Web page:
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UTOPIE

----1400----

VORLÄUFER

----1890----

LEBENSREFORM

BOHEME

  • in München
----1918----

RÄTEREPUBLIK

  • in München

ARBEITERTHEATER 1880-1930s

WEIMARER REPUBLIK

  • braunes München
  • Berlin
  • Moskau - Paris - New York
----1955----

1960 - 1970 - 1980

----1989----

HEUTE



























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The Shakers


<center>" Do your work as though
you had a thousand years to live,
and as if you were to die tomorrow."
</center>


One of the numerous religious sects who emigrated to American shores in search of religious freedom, the Shakers followed Mother Ann Lee to the United States in 1774. Here they established several colonies-- the first in 1776 at Nikayuna near Albany, NY--whose governing principals included celibacy and agrarian communal living.

The term Shakers, originally used as a pejorative for members of a dissenting Quaker church which called itself the United Society of Believers in Christ's Second Appearing, referred to the sect's ecstatic form of worship. Founded in England in 1747 the Shakers practiced a religion that was also a lifestyle. The members lived in gender segregated, dormitory-like housing, but came together to work, and pray. Like the Quakers they believed in personal communication with a God who was both male and female and in the ability to find and give voice to the Inner Light. Those expressions took the form of hymns and work songs, of which SIMPLE GIFTS is the most famous, as well as rhythmic swaying and "dancing" when the spirit moved them.

Besides leading a simple but comfortably self-sufficient existence from the fruits of their land, the Shakers came to be known for their architecture, crafts, and furniture. Shaker design, with its clean, economic lines, is the quintessential statement of the happy marriage of form and function--a tangible embodiment of the Shaker credo: "Beauty rests on utility."

Form=Function

Except for Mother Ann's missionary trips to win converts and their cottage industries in which they sold furniture and crafts to their neighbors, the Shakers consciously insulated themselves from the rest of the world. At their peak they boasted eighteen communities in New York, Massachusetts, Connecticut, New Hampshire, Maine, Ohio, Indiana, and Kentucky, one of the largest of which was 300 strong. The Shakers flourished into 20th century when celibacy took its toll on the sect, and their numbers dwindled to near extinction. One of the last of the proud villages to close was The City of Peace, or Hancock Village near Pittsfield, MA, which became a ghost town in 1960 when the last of its inhabitants moved away. The village stands today as a museum and monument to the simplicity and integrity of the Shaker tradition and its continuing influence on American folk art and aesthetics.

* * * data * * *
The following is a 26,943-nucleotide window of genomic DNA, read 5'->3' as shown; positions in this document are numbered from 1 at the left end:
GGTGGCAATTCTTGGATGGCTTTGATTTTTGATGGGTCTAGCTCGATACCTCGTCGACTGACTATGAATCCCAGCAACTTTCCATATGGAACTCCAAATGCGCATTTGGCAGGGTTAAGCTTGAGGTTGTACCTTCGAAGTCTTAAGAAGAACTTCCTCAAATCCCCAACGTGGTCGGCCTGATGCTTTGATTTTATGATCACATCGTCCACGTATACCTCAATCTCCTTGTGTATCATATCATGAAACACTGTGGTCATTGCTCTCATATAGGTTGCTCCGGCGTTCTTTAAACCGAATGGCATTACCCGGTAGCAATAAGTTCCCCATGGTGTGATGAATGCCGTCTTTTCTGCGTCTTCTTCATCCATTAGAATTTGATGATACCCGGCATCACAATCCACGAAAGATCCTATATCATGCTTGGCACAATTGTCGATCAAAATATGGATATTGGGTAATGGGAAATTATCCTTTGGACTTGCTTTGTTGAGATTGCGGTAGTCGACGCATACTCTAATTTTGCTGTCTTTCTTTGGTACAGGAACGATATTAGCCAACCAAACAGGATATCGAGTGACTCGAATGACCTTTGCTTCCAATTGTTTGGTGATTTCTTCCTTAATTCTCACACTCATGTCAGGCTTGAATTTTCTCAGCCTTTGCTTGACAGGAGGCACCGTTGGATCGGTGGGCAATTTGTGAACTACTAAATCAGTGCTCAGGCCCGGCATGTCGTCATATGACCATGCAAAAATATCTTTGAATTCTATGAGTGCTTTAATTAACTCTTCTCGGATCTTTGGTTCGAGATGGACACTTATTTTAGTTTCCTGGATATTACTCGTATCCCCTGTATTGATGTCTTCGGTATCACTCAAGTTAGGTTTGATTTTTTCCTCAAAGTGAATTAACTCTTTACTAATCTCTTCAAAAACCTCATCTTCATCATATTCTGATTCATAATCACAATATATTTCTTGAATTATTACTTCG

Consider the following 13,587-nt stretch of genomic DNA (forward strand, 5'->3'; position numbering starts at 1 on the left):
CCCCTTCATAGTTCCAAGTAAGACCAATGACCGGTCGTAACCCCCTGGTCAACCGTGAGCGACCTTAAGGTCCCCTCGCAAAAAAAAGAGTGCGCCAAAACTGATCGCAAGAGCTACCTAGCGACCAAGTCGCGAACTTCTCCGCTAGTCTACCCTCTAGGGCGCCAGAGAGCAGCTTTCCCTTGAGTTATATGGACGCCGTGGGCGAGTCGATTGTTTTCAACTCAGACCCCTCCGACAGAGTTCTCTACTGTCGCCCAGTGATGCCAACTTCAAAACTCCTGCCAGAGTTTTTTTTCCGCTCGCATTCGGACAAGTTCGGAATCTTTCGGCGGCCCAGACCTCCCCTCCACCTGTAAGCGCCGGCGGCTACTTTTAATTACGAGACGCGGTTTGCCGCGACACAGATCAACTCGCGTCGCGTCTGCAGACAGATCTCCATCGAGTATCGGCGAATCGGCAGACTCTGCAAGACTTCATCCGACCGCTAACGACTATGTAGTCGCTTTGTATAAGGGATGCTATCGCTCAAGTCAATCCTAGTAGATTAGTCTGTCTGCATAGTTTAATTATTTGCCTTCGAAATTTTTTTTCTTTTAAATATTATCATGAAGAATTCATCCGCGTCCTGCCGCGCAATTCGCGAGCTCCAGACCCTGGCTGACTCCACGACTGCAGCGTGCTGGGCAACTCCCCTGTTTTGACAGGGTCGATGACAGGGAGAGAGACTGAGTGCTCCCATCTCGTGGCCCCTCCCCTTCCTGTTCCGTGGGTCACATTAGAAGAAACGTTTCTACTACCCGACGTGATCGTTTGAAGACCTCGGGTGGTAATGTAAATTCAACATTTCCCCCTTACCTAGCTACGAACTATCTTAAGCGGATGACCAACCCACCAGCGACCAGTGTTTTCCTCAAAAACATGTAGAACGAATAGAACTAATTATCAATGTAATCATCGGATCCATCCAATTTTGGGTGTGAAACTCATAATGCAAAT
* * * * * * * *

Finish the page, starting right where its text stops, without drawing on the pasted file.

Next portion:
Simple Gifts

The traditional Shaker work-song-hymn, SIMPLE GIFTS was originally published in THE GIFT TO BE SIMPLE: SHAKER RITUALS AND SONGS. Since then this folk tune has acquired the status of an American classic. One of its most famous permutations is to be found in Aaron Copland's vocal arrangement and in his variations on the tune which conclude his ballet, APPALACHIAN SPRING. It recently was played as a theme song for President and Mrs. Clinton when they greeted crowds celebrating their re-election in Little Rock, AK. Its rondo-like form combines the stomping pulses of work, with the swaying rhythms of the Shaker dancing prayer.

<center>'Tis the gift to be simple, 'Tis the gift to be free,
'Tis the gift to come down where you ought to be,
And when we find ourselves in the place just right,
'Twill be in the valley of love and delight.
</center>

<center>When true simplicity is gained
To bow and to bend we shan't be ashamed,
To turn, turn will be our delight,
'Till by turning, turning we come round right
</center>

The Shakers, or the United Society of Believers in Christ's Second Appearance, represent one of the most successful utopian communities in American history. Although their last remaining community currently numbers less than ten members, the Shakers have maintained a utopian presence in the United States for over two hundred years. One of the secrets of their success seems to be the fact that while they have lived since the 18th century by a set of basic tenets, they have always believed in constant re velation from the spirit world, and they never operated under the elaborate sets of rules that some less successful utopian communities imposed upon their members.